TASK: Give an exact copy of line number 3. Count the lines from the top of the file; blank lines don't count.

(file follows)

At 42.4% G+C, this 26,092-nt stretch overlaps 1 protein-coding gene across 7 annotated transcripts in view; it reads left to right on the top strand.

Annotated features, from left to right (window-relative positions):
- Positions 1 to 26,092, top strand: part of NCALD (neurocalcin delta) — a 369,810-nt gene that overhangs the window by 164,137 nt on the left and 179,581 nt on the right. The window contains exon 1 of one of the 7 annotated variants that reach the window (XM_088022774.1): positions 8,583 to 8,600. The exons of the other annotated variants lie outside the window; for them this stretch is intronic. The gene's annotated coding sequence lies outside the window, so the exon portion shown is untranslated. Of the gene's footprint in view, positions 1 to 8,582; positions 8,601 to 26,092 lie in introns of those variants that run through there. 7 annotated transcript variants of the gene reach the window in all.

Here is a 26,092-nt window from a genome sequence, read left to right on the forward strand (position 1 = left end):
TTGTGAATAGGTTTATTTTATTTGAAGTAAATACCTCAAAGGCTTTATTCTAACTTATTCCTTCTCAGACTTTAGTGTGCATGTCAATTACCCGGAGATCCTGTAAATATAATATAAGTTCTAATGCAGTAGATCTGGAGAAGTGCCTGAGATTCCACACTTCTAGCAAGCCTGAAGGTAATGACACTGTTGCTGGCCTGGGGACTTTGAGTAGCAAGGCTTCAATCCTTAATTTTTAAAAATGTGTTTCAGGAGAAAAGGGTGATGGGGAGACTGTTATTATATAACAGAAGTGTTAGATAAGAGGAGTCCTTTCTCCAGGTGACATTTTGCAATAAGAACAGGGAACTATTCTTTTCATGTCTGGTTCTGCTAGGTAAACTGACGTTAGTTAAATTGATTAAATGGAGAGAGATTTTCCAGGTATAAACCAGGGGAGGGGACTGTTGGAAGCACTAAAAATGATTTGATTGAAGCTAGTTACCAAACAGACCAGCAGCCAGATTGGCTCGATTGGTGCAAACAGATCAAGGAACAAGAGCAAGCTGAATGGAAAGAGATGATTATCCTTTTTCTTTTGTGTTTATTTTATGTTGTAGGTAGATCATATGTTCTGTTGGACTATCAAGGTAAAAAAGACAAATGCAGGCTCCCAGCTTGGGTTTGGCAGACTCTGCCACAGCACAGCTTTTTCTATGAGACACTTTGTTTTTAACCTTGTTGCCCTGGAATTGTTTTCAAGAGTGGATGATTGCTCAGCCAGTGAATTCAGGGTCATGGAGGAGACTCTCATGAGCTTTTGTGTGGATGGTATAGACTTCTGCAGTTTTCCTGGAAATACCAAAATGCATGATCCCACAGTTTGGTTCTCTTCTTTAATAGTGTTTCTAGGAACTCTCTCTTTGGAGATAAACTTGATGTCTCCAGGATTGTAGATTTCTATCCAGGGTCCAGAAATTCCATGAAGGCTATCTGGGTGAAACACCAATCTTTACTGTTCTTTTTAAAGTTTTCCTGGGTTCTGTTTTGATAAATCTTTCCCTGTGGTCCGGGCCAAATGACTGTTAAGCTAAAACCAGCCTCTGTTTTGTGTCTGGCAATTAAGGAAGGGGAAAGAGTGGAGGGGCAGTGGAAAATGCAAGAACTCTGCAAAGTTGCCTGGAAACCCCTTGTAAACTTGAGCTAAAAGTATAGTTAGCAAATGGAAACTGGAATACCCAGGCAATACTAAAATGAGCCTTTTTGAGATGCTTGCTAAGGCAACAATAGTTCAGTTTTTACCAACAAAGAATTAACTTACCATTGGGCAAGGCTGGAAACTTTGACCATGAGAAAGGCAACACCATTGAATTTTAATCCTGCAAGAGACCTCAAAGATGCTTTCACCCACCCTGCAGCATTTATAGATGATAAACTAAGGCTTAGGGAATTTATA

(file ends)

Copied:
- Positions 1 to 26,092, top strand: part of NCALD (neurocalcin delta) — a 369,810-nt gene that overhangs the window by 164,137 nt on the left and 179,581 nt on the right. The window contains exon 1 of one of the 7 annotated variants that reach the window (XM_088022774.1): positions 8,583 to 8,600. The exons of the other annotated variants lie outside the window; for them this stretch is intronic. The gene's annotated coding sequence lies outside the window, so the exon portion shown is untranslated. Of the gene's footprint in view, positions 1 to 8,582; positions 8,601 to 26,092 lie in introns of those variants that run through there. 7 annotated transcript variants of the gene reach the window in all.